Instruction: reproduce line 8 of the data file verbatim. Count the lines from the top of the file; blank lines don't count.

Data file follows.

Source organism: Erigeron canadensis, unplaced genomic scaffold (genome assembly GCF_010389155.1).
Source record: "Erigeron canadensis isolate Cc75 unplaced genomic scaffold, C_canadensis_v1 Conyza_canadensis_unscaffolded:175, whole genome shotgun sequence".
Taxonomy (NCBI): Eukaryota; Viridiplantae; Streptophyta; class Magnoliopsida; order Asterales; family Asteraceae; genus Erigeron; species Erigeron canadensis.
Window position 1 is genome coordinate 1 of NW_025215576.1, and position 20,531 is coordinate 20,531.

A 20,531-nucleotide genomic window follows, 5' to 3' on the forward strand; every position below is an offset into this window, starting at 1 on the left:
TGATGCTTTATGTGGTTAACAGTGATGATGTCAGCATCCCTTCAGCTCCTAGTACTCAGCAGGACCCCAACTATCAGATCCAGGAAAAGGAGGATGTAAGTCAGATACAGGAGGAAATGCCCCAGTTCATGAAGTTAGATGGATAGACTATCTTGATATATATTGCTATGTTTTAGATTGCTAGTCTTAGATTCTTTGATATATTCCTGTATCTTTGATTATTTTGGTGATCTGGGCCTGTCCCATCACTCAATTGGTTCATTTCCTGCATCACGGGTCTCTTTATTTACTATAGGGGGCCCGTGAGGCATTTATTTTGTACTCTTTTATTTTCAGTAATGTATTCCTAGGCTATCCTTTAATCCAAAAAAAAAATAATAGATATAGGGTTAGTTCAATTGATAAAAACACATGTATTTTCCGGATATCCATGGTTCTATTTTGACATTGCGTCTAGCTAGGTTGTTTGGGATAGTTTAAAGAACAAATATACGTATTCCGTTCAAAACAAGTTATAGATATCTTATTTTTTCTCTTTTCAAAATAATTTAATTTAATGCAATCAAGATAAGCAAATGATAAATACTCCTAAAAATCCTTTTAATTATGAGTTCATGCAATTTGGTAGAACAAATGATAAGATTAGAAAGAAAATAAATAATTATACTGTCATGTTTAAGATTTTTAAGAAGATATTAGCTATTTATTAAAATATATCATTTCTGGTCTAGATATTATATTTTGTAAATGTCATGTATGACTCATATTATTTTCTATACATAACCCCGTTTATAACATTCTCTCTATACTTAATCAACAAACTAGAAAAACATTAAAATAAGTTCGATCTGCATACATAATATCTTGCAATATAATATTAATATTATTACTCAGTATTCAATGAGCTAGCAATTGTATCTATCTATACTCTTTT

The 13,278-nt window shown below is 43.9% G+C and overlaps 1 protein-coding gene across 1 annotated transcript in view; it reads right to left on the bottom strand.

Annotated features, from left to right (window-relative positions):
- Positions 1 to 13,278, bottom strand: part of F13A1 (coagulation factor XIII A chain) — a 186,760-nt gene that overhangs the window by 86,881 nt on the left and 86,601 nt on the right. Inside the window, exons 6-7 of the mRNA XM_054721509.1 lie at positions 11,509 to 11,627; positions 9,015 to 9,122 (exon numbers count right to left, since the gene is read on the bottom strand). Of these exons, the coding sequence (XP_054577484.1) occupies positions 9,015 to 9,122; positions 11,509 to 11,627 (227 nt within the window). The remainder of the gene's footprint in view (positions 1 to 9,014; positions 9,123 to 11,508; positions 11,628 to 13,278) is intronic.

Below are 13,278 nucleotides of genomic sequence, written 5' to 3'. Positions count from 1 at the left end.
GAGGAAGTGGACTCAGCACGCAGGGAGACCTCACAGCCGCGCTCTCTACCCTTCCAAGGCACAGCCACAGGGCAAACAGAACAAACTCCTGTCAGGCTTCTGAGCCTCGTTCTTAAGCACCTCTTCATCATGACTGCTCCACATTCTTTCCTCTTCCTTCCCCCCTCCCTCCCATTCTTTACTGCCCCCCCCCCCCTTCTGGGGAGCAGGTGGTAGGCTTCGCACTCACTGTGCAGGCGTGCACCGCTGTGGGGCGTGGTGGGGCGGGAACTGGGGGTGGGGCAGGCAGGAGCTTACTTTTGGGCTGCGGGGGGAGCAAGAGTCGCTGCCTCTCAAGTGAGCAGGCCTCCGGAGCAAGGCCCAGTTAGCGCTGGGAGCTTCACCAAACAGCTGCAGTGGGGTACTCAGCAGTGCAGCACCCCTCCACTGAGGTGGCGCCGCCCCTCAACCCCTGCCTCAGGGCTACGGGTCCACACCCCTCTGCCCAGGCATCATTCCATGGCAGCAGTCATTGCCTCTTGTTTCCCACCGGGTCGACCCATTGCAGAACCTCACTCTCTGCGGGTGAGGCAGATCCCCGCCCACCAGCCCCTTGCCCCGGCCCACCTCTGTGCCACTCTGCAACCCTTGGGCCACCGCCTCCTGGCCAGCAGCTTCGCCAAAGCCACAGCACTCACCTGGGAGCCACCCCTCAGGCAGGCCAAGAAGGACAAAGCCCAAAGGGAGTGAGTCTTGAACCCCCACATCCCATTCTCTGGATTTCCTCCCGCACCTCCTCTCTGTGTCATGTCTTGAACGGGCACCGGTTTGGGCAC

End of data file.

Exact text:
Annotated features, from left to right (window-relative positions):